Date of Trip: May 2003
I went to Oslo for a weekend during a year abroad at the University of Glasgow. I was a little nervous about the trip, as it was my first solo excursion to a country where I didn’t speak the language. But I ended up being really glad I went — Norway is a very safe country, and everyone I talked to spoke English (usually quite well). Oslo is incredibly expensive — like $13 for a Big Mac meal at McDonald’s. Luckily the hostel where I stayed offered a really full breakfast in the mornings: lots of different types of breads, meats, cheeses, fruits, etc. So I ended up eating as much as I possibly could every morning, stealing a few rolls for later, and supplementing that with food from grocery stores (yogurt, nuts, etc.).
Oslo is a very clean, safe city full of parks, trees, fountains, statues…and gorgeous people (not all blond, but quite a few!). I got the sense that this is a nation of active folks who like to go skiing, jogging, snowshoeing, etc. The cost of living is high, but the standard of living is as well.
I flew from Glasgow to Oslo on Ryanair, which was incredibly cheap, but Ryanair flies to Oslo’s second airport, which is well over an hour by bus from the city. Luckily I ended up chatting on the bus with another American, who was studying at St. Andrews, to help pass the long bus ride. Once we got to Oslo we went our separate ways. I took the city’s tram/cable car system and then a public bus to my hostel, which was up on a hill in a leafy suburban area of the city. I got pretty lost (the hostel had only been a hostel for two days, so they didn’t even have a sign up — I think it used to serve as a school). Luckily I ran into some folks near my age (20’s) who were headed in my direction and spoke English. They told me that most Norwegians start learning English around third grade and continue studying it for seven years or so — no wonder they’re fluent!
The hostel was fine…ended up being moved to a single room the first night due to the presence of dozens of giggling schoolgirls in the dorm room (a former classroom). It was nice to have a single room, but I guess they hadn’t turned the heat on in that building, because it was FREEZING. The next two nights I ended up back in the dorm, where it was much warmer.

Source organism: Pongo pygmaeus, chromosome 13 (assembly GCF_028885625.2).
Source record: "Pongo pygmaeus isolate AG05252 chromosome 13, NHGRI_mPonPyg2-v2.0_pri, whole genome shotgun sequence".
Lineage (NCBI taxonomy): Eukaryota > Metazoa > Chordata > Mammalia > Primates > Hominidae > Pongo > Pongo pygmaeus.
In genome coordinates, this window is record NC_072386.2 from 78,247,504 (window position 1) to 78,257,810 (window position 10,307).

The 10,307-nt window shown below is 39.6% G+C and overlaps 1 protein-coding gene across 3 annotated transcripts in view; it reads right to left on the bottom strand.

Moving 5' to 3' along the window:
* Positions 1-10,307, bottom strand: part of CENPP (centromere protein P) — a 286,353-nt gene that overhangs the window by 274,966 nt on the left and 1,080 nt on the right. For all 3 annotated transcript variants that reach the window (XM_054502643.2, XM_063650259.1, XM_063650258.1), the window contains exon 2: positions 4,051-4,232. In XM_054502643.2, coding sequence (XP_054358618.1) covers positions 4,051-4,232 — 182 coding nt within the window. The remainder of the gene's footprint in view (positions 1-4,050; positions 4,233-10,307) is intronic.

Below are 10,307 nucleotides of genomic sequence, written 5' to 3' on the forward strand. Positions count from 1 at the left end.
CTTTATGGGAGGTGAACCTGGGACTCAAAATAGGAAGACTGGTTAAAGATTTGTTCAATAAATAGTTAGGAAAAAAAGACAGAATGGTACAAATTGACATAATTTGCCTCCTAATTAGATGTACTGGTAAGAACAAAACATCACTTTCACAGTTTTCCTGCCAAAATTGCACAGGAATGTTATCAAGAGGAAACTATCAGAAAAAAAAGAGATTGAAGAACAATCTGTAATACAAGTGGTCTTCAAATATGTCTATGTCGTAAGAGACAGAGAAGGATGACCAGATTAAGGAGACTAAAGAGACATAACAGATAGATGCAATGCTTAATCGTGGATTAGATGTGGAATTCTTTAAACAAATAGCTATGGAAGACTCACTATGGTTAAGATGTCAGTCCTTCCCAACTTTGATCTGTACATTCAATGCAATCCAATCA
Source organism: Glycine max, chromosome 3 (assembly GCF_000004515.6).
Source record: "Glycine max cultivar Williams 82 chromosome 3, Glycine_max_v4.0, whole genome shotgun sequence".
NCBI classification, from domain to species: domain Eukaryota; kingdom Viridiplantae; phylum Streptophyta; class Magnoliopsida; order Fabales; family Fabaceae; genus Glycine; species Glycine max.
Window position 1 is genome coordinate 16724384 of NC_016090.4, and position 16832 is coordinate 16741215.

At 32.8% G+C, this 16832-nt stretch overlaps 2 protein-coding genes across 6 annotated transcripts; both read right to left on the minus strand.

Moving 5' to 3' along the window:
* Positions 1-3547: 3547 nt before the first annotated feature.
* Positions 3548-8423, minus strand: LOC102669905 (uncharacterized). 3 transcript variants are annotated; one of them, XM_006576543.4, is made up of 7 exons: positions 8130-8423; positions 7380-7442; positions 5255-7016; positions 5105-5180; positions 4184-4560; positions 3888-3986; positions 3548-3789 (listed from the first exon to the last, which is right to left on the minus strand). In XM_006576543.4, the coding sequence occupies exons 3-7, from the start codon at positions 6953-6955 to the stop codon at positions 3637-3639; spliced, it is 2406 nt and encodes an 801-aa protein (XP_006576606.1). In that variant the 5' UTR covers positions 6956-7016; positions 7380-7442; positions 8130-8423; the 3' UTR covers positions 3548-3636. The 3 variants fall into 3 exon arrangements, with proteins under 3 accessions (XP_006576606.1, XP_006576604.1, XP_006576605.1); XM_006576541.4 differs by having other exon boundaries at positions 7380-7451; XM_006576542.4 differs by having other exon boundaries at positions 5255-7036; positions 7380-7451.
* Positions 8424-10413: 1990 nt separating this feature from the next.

As for sightseeing, the first day was absolutely gorgeous, sunny and about 60 degrees. My first stop actually wasn’t so great; the contemporary art museum was quite small and only had two exhibits, neither of which I was interested in — glad it was free. My luck improved at Akershus fortress and castle, overlooking Oslofjord. I must say that Scotland has cooler castles, but this one was neat in a different way, made of brick with a few little turrets/towers.
Then I made my way to the harbor and snapped a photo of City Hall as I waited for the ferry to the Bygdoy Peninsula, where I saw the Norsk Folkemuseum — VERY cool. It’s an open-air museum, made up of a bunch of re-creations of traditional Norwegian buildings (farm cottages, a stave church, etc.). There was also a really cute little “old town.”
Back in downtown Oslo, I checked out the Aker Brygge area, a ritzy strip along the harborfront with lots of expensive sidewalk cafes and restaurants. I paid about $5 for two scoops of ice cream, but oh was it worth it. Then I popped into Oslo Cathedral, which actually wasn’t Catholic, and as such wasn’t anywhere near as ornate as you’d find in, say, Mediterranean countries. It did have a cool mosaic-ed ceiling, and the organist rehearsing gave us quite a nice concert.
After that I took a tram to Vigeland Park, an enormous park filled with trees, fountains and sculpted human figures in various poses — struggling, caring for each other, playing, touching each other, etc. The most famous one is an angry little boy, who I did find and snap a photo of, but I really enjoyed the Monolith and the figures around it. The Monolith is a large pole made up of human bodies all entwined and tangled up on top of each other. I spent an hour or so wandering the park and enjoying the fading sunlight before heading back to my hostel.
The next day was rainy, so I was glad I’d done the outdoorsy stuff the day before and saved two museums. I started at the Munch Museum, which I really enjoyed; I didn’t know much about Edvard Munch beforehand (though I’d seen his famous “Scream”), so I liked reading the biographical material in the museum, which was offered in both Norwegian and English. (Footnote: I especially loved a painting called “The Madonna,” which a few years later was stolen from the museum along with “Scream” and a few other paintings. Apparently the latest word is that they may have been destroyed, which breaks my heart.)
After the Munch Museum I checked out “Old Oslo,” which is the extremely ruined ruins of a monastery, church and cathedral. Would’ve been more enjoyable without the pouring rain! I took shelter in the National Gallery, which was both impressive and free! I hadn’t seen much Scandinavian art, so I got to see the work of a lot of new-to-me painters (and some more stuff by Munch).
I wandered over to the University of Oslo, but everything seemed to be closed. I trudged through the rain to the Royal Palace to take a few photos of it and the gardens/park around it. There were at least four uniformed guards standing stiffly around the palace — I thought they looked rather silly rather than dignified or intimidating, but what do I know?
I was wet enough by that point that I was ready to call it a day. I grabbed a yogurt from a grocery store and headed back to my hostel, but unfortunately I took a different bus than I had before — cue me wandering around lost in a maze of suburban streets. As usual, though I found some friendly English speakers who helped me find my way.
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